The White Chalk of Days is an impressive collection: translations of recent Ukrainian prose and poetry. It brings together work reflecting the past, be it historic or sordid, and the vibrant present, collective or idiosyncratic individual experiences, often humorous or deeply moving. Bravo to the gifted writers whose series of visits to New York and Washington sparked this volume—and bravo to editor Mark Andryczyk and his sixteen fellow translators.
— Sibelan Forrester, Professor of Modern and Classical Languages and Russian, Swarthmore College, and the author of A Companion to Marina Cvetaeva (2016)
The White Chalk of Days is an inspiring effort by Mark Andryczyk—who served as its editor, wrote an extensive introduction, and translated what seems like the lion’s share of the pieces—to establish a body of reference for contemporary Ukrainian literature. The general introduction and valuable author introductions speak forcefully to the need to explain Ukraine’s journey, especially since the Soviet Union’s collapse, and many of the texts engage the country’s post-Soviet history and politics, and the authors’ geographical spread pointedly reflects Ukraine’s cultural multi-valency. Sharing space with established names like Andrey Kurkov and Serhiy Zhadan are appealing new-to-me names like Taras Prokhasko and Sophia Andrukhovych.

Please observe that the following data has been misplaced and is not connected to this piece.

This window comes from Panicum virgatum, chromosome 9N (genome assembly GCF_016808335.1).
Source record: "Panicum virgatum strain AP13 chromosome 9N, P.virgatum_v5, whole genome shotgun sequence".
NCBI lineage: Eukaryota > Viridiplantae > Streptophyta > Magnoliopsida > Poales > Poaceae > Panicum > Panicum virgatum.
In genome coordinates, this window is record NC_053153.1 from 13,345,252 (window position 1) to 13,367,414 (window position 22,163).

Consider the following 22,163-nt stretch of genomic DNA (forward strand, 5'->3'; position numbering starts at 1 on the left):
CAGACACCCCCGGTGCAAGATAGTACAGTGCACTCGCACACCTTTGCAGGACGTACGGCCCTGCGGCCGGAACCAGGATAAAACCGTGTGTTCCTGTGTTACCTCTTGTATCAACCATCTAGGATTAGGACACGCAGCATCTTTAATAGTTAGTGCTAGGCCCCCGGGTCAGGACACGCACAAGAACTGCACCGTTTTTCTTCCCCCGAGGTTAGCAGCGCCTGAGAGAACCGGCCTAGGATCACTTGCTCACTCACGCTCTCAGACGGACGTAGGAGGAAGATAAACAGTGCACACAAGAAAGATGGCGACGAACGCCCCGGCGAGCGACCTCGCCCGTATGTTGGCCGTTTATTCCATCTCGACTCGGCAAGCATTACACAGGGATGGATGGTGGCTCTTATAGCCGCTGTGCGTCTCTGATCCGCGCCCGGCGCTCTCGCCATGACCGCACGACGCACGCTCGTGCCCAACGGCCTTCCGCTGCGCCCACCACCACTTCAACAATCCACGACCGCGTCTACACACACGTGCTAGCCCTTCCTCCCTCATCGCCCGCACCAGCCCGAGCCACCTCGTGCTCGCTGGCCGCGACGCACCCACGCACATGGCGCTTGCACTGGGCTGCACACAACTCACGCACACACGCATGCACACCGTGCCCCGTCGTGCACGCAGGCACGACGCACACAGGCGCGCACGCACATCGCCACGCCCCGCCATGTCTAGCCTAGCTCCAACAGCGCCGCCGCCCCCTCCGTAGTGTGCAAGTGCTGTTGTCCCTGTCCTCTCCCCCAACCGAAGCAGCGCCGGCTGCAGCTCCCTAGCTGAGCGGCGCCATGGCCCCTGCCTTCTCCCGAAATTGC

— Marian Schwartz, Translator of Andrei Gelasimov's Into the Thickening Fog (2017) and Polina Dashkova's Madness Treads Lightly (2017)
As the attentive reader will discover in the acknowledgements, the animating spirit for this volume took flight on a gentle evening when the Director of the Harriman Institute (the indomitable Catharine Nepomnyashchy), the editor of this volume (Mark Andryczyk), and the Director of the Kennan Institute (me) lamented the failure of scholarship to capture the depth, complexity, diversity, and fluidity of contemporary Ukraine. The astonishing works collected by Andryczyk for this volume – and the seminars and literary readings which supported this project – reveal how today’s Ukraine sustains one of our era’s most interestingly innovative literary landscapes.
— Blair A. Ruble, Vice President for Programs, Woodrow Wilson Center
This anthology, like any good buffet, overwhelms the consumer with its variety and abundance. The master chef, Mark Andryczyk, and his collaborators have prepared a marvellous spread of treats that reflect the extraordinary richness and diversity of contemporary Ukrainian writing. The meat-eater, the vegetarian, the gourmand, and the dieter will all find irresistible temptation in the selection. The hungry reader will not run out of tasty morsels, and the dilettante will have trouble putting down the volume. Ukrainian literature has much to offer, and is very well represented in these very capable translations. The White Chalk of Days, unlike the geese in a poem by Ivan Malkovych, will not disperse at sundown.
— Maxim Tarnawsky, Professor of Ukrainian Literature, University of Toronto, and the editor of Ukrainian Literature: A Journal of Translations